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Twelve Goals (or 12 Goals) is a goal-setting program for beginners. If you’ve never set goals before – or if you’ve tried and failed – Twelve Goals can help get you unstuck and on path to achievement. There’s nothing magical or mystical about this process at all. In fact, it’s downright boring and overly practical; you aren’t going to find any talk about magnetism, psychic powers, or the law of attraction. What you’ll find is a systematic way to look at your personal goals over the course of a year, along with some step-by-step advice and accompanying tools to help you achieve them.
Twelve Goals is still very much a work in progress. My hope is that the program will adapt and evolve over the course of 2010 based on feedback from you! If you ever forget how to find these posts, they will be available at www.12goals.com (or www.twelvegoals.com).
“What surprised me most were the ordinary methods successful people use to achieve all they achieve” – Malcolm Gladwell
Setting goals is hard. Achieving them is even harder. Over the last decade, I’ve come to realize just how few people have any idea about what they want their life to be. The majority of people take things day-by-day without a clear roadmap or direction. Unfortunately this type of approach only works when you have an extreme amount of luck or an otherworldly amount of talent on your side. Most people need a little more structure to their approach.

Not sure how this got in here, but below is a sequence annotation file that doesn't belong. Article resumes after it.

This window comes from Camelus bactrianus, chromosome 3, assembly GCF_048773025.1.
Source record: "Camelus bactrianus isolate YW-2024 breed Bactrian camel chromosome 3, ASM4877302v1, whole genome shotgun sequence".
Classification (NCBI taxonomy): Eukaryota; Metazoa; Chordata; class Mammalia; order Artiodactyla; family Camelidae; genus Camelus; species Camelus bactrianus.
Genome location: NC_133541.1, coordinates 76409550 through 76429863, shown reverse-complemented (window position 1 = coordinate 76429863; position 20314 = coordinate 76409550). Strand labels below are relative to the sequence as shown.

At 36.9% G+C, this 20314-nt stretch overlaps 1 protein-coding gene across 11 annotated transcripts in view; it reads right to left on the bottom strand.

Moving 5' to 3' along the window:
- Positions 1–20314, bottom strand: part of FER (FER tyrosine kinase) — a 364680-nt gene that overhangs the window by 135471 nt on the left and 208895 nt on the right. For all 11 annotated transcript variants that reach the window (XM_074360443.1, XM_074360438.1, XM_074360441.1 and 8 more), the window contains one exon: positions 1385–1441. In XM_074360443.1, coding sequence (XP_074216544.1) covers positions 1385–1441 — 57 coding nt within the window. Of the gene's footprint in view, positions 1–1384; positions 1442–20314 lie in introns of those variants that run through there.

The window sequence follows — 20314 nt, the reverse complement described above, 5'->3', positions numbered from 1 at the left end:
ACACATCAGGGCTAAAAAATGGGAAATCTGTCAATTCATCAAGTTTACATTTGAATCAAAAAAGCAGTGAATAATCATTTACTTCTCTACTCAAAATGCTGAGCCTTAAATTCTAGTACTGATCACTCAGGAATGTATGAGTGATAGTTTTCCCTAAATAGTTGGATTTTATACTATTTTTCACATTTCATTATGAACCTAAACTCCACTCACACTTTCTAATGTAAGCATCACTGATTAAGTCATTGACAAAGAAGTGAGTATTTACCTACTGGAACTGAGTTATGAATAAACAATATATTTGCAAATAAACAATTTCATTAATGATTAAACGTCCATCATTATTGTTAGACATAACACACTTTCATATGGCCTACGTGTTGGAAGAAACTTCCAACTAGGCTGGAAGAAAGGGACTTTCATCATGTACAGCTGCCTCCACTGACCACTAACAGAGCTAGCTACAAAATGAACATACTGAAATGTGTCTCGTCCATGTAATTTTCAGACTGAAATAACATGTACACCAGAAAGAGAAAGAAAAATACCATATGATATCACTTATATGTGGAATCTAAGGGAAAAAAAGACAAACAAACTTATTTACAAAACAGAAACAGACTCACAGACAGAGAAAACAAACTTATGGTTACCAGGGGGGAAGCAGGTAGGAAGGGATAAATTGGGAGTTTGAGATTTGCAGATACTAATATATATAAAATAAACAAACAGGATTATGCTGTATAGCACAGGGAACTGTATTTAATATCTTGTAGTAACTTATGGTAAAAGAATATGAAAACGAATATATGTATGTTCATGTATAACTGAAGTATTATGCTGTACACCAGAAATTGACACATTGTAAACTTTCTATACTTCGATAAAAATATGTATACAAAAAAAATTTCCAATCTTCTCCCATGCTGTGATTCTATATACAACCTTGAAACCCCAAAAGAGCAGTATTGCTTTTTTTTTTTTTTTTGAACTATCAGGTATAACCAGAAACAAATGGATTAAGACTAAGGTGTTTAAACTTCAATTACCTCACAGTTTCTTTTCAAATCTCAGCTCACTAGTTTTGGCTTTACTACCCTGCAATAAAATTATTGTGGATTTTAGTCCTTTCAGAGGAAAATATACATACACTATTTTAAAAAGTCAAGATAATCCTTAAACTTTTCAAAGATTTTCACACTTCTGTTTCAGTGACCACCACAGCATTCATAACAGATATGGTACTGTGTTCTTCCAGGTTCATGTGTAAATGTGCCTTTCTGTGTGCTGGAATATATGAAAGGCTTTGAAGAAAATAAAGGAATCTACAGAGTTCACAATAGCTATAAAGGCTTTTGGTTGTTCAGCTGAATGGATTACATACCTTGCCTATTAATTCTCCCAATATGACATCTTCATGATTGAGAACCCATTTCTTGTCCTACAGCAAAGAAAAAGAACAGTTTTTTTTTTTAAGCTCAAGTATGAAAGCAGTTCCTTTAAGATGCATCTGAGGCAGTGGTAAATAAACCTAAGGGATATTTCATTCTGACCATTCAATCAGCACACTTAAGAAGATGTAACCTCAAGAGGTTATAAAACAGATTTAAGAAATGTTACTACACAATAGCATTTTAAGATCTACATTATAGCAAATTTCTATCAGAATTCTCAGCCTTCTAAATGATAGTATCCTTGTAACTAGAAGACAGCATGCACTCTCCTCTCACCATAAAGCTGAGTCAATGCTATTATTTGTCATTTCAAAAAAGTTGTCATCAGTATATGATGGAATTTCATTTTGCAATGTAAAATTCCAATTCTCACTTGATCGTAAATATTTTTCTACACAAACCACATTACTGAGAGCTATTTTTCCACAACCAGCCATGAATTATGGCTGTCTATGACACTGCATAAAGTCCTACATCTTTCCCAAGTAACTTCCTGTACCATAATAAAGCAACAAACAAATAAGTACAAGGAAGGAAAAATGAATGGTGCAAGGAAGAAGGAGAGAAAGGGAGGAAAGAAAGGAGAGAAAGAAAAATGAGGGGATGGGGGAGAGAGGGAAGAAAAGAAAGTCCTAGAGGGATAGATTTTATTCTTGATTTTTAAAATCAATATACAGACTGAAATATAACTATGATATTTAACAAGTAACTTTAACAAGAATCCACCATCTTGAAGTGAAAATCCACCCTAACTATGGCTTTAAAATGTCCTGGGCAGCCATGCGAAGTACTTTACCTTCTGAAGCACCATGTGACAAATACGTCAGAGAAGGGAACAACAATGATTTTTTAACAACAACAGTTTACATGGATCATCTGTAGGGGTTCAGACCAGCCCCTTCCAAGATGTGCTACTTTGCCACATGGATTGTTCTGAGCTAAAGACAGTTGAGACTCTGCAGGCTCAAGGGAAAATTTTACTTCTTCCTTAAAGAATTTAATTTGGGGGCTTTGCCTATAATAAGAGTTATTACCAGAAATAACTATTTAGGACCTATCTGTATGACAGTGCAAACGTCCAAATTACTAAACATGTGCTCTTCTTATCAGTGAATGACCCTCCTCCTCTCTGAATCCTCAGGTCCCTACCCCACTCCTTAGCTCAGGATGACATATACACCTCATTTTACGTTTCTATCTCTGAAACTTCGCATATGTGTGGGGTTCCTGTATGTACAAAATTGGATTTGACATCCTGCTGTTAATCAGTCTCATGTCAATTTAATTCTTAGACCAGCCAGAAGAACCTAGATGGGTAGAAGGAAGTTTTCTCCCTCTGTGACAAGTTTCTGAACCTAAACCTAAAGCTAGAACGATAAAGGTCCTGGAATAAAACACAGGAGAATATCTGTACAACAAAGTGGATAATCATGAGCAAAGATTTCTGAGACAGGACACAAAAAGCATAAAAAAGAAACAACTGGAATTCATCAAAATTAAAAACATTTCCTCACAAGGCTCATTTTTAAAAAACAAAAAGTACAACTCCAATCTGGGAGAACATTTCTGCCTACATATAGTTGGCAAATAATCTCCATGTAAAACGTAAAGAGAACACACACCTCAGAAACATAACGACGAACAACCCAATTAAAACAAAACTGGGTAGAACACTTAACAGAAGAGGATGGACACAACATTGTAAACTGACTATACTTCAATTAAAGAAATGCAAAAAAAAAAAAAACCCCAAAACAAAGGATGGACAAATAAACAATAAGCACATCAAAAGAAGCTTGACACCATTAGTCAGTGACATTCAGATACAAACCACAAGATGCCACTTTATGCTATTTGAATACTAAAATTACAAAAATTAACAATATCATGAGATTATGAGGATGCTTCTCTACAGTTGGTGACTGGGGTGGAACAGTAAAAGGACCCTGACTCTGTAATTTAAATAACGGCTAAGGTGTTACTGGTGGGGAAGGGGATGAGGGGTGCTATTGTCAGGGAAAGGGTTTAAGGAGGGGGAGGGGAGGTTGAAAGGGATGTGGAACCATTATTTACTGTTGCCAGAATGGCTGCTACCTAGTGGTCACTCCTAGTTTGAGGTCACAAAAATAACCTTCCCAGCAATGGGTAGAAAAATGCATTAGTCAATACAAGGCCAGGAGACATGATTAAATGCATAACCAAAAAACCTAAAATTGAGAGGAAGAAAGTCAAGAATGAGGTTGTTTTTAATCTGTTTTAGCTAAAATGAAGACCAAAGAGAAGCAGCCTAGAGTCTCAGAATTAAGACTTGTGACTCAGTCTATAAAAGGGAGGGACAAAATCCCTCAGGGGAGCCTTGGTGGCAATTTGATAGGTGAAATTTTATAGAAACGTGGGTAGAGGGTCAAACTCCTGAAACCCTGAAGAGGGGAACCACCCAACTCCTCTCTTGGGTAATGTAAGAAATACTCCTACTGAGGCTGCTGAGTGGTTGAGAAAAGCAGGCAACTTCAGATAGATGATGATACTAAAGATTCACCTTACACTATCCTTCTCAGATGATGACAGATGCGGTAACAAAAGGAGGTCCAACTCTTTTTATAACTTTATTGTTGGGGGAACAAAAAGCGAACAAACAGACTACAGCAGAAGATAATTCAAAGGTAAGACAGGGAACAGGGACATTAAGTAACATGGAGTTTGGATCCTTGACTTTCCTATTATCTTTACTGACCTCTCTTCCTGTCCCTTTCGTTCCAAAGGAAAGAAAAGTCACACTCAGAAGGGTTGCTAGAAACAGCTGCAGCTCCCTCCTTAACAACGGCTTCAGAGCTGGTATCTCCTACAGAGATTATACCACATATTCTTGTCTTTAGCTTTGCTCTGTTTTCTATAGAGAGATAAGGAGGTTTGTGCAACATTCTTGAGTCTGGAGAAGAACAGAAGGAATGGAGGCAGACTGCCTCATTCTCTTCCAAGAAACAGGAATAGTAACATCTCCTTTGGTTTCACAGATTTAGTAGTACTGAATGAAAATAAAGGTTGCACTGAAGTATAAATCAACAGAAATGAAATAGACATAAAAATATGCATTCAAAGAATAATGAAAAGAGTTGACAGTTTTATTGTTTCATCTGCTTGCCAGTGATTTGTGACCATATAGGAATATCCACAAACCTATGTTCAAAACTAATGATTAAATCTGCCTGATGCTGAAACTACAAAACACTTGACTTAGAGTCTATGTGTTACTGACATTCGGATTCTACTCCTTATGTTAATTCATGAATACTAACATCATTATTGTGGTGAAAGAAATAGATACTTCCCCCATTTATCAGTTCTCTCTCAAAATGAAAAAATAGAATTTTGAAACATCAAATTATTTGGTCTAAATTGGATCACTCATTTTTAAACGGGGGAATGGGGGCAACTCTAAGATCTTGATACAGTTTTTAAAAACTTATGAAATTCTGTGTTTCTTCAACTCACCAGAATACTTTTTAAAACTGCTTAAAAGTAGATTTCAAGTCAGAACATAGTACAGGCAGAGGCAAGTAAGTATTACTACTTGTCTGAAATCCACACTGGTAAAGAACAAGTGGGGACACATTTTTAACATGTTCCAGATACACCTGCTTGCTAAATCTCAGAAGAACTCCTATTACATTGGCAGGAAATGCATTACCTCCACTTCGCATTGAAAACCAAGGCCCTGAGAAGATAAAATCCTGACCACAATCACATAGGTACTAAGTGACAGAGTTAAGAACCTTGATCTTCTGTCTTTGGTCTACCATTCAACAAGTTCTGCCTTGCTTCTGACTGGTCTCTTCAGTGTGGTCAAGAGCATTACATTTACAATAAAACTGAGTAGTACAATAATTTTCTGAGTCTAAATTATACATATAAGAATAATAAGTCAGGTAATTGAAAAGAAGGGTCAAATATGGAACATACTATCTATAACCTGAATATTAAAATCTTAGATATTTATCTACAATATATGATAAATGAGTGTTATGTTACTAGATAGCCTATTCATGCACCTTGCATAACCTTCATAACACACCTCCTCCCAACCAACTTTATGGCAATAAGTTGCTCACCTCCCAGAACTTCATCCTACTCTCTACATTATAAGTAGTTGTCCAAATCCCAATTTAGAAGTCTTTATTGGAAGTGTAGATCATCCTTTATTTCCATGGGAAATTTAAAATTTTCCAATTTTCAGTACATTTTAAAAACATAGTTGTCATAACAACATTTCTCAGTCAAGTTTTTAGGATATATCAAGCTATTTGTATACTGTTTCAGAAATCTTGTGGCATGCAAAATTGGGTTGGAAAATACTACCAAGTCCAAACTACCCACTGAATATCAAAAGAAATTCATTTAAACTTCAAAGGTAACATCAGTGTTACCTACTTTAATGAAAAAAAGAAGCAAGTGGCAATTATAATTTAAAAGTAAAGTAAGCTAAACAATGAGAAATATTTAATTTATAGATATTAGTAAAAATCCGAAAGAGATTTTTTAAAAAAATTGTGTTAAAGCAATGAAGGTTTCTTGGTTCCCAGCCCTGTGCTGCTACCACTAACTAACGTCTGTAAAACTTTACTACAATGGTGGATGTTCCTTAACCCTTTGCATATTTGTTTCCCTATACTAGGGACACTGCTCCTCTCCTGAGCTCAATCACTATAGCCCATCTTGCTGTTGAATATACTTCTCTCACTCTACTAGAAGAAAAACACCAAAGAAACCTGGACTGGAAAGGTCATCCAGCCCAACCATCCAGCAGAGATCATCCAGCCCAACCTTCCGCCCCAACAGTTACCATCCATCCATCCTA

The big question: where do you start? Some people jump right in after reading a personal development book and start thinking about their goals. They work on this list for a few days, but without a blueprint for success, they eventually give up and fall back into their previous habits. Habits that haven’t been able to generate the level of success they’re looking for. The "ah-ha" moment for me came when thinking about what it is about the goals people set that has them giving up so quickly?
This led me to a simple conclusion. Goals that are too big, too grand, simply don’t work. Yet in order to qualify as a life goal, the goal by its very nature has to be big – otherwise it’s just a to-do item on a sticky note. So where does that leave us? Well, right in the middle! Goals that are scoped to approximately 30 days have an innate sense of urgency, yet there’s enough “runway” to achieve something pretty big. When you break things down into 30 day milestones, you also have the benefit of being able to build on successes from month to month – you know that by April you will have achieved your January, February, and March goals, so you can make your April goal something that moves you that much further in the same direction. Compounding success like this is quite powerful.